AbstractCoronavirus disease 2019 (COVID-19) pandemic has led to significant reduction in specialty care causing delayed presentations and decreased resources for elective procedures. We present here a case of a 29-year-old female, 34 weeks primigravida who presented with a twice ruptured right choroidal artery arteriovenous malformation (AVM). She underwent an immediate external ventricular drain placement followed by an emergency cesarean. She underwent a diagnostic angiogram showing a right choroidal AVM with a feeder artery aneurysm along with small supply to its cortical component by the M4 segment of right middle cerebral artery, draining into the basal vein of Rosenthal and vein of Labbe. The patient underwent embolization of the aneurysm and the choroidal feeders. She improved symptomatically following the procedure with external cerebrospinal fluid diversion for 5 days. At follow-up magnetic resonance imaging, the residual AVM remained stable and is planned for Gamma knife radiosurgery. The newborn was taken care at a neonatal intensive care unit and was started on breastfeed on 16th day of birth once the mother had a negative COVID-19 reverse transcription polymerase chain reaction. In this study, we highlight our experience with the above-mentioned patient profile, the multidisciplinary effort during the pandemic, and the measures taken (isolation ward, COVID-19 dedicated Cath-lab and personal precautions) and advised for tackling COVID-19 patients for endovascular procedures.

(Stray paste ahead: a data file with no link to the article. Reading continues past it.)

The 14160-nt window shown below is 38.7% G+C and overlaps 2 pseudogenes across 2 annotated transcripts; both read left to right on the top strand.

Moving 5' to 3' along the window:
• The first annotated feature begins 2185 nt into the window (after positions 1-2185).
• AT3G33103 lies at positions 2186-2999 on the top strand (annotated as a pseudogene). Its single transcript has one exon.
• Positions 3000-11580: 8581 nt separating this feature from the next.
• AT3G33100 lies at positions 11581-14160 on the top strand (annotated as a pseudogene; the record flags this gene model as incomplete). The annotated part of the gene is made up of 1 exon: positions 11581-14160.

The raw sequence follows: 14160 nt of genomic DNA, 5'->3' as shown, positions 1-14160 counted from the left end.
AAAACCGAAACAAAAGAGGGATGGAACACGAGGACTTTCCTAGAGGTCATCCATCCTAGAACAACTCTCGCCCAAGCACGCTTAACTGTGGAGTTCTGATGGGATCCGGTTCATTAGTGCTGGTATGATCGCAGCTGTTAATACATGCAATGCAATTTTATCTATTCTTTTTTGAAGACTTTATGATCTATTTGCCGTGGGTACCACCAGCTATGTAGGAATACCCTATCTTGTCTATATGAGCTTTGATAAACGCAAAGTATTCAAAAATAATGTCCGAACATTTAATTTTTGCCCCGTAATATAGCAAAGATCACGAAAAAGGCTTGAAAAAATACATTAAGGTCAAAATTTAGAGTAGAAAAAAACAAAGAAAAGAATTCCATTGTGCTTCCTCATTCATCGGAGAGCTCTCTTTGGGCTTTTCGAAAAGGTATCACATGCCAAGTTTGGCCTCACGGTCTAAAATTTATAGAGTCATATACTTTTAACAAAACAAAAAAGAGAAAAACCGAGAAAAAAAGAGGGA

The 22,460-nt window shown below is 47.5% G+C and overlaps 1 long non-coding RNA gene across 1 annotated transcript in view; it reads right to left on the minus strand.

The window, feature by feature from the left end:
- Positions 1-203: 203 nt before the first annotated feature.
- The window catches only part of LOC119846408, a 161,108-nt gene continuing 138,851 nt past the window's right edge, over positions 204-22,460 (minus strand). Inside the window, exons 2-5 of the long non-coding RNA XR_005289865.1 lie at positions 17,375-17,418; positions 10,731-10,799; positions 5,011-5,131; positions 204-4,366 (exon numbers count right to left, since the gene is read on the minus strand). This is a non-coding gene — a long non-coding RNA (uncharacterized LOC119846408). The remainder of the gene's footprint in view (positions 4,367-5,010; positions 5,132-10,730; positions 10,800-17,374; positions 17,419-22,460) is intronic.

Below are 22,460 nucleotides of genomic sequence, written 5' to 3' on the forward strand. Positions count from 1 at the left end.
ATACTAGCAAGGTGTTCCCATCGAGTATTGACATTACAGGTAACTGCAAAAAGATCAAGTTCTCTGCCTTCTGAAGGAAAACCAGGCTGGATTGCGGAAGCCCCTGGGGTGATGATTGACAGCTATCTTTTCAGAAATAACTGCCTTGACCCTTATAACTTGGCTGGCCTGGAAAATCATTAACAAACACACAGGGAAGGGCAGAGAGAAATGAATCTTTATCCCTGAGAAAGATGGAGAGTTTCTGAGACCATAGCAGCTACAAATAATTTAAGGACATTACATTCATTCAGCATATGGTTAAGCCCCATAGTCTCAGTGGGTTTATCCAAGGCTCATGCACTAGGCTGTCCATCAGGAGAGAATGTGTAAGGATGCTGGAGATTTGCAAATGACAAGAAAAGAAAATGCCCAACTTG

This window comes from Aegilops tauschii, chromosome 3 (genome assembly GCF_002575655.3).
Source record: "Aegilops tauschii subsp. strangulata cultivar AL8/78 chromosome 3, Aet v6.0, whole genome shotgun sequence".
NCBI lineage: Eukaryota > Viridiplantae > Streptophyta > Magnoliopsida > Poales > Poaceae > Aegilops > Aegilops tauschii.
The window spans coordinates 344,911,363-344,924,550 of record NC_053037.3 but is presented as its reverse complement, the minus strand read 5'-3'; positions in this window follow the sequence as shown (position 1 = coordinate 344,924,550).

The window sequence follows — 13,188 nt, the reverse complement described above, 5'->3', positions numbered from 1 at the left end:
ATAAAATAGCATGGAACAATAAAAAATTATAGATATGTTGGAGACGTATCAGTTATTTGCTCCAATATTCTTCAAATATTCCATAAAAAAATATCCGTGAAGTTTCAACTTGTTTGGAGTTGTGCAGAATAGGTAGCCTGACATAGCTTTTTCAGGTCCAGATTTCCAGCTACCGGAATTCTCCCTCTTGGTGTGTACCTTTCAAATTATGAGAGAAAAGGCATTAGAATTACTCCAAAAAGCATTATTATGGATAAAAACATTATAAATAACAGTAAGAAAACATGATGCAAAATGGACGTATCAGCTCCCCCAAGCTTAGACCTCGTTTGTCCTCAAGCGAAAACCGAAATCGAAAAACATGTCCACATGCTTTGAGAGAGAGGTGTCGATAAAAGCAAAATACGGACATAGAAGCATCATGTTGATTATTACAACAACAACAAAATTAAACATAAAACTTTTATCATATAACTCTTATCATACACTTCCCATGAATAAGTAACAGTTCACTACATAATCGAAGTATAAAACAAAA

Sanjeev Pattankar ◽  
Milind Sankhe ◽  
Kersi Chavda